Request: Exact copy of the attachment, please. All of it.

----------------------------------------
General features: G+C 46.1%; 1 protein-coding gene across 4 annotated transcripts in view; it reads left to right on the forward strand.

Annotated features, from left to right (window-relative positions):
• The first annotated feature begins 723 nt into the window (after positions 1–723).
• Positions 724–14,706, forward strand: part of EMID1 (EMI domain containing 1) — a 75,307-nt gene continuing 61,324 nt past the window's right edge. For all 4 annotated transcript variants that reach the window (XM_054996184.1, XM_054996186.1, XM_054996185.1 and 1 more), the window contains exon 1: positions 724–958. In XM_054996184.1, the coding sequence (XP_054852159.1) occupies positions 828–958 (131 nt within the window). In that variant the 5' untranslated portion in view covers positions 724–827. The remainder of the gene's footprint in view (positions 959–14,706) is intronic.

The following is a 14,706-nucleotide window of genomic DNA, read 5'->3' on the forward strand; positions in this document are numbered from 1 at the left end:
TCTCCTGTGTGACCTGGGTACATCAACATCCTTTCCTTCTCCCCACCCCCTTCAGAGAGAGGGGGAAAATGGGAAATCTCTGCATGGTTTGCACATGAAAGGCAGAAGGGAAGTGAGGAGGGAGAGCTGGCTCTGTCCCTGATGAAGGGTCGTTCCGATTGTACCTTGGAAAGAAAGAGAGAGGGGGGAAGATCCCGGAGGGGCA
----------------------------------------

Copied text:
General features: G+C 46.1%; 1 protein-coding gene across 4 annotated transcripts in view; it reads left to right on the forward strand.

Annotated features, from left to right (window-relative positions):
• The first annotated feature begins 723 nt into the window (after positions 1–723).
• Positions 724–14,706, forward strand: part of EMID1 (EMI domain containing 1) — a 75,307-nt gene continuing 61,324 nt past the window's right edge. For all 4 annotated transcript variants that reach the window (XM_054996184.1, XM_054996186.1, XM_054996185.1 and 1 more), the window contains exon 1: positions 724–958. In XM_054996184.1, the coding sequence (XP_054852159.1) occupies positions 828–958 (131 nt within the window). In that variant the 5' untranslated portion in view covers positions 724–827. The remainder of the gene's footprint in view (positions 959–14,706) is intronic.

The following is a 14,706-nucleotide window of genomic DNA, read 5'->3' on the forward strand; positions in this document are numbered from 1 at the left end:
TCTCCTGTGTGACCTGGGTACATCAACATCCTTTCCTTCTCCCCACCCCCTTCAGAGAGAGGGGGAAAATGGGAAATCTCTGCATGGTTTGCACATGAAAGGCAGAAGGGAAGTGAGGAGGGAGAGCTGGCTCTGTCCCTGATGAAGGGTCGTTCCGATTGTACCTTGGAAAGAAAGAGAGAGGGGGGAAGATCCCGGAGGGGCA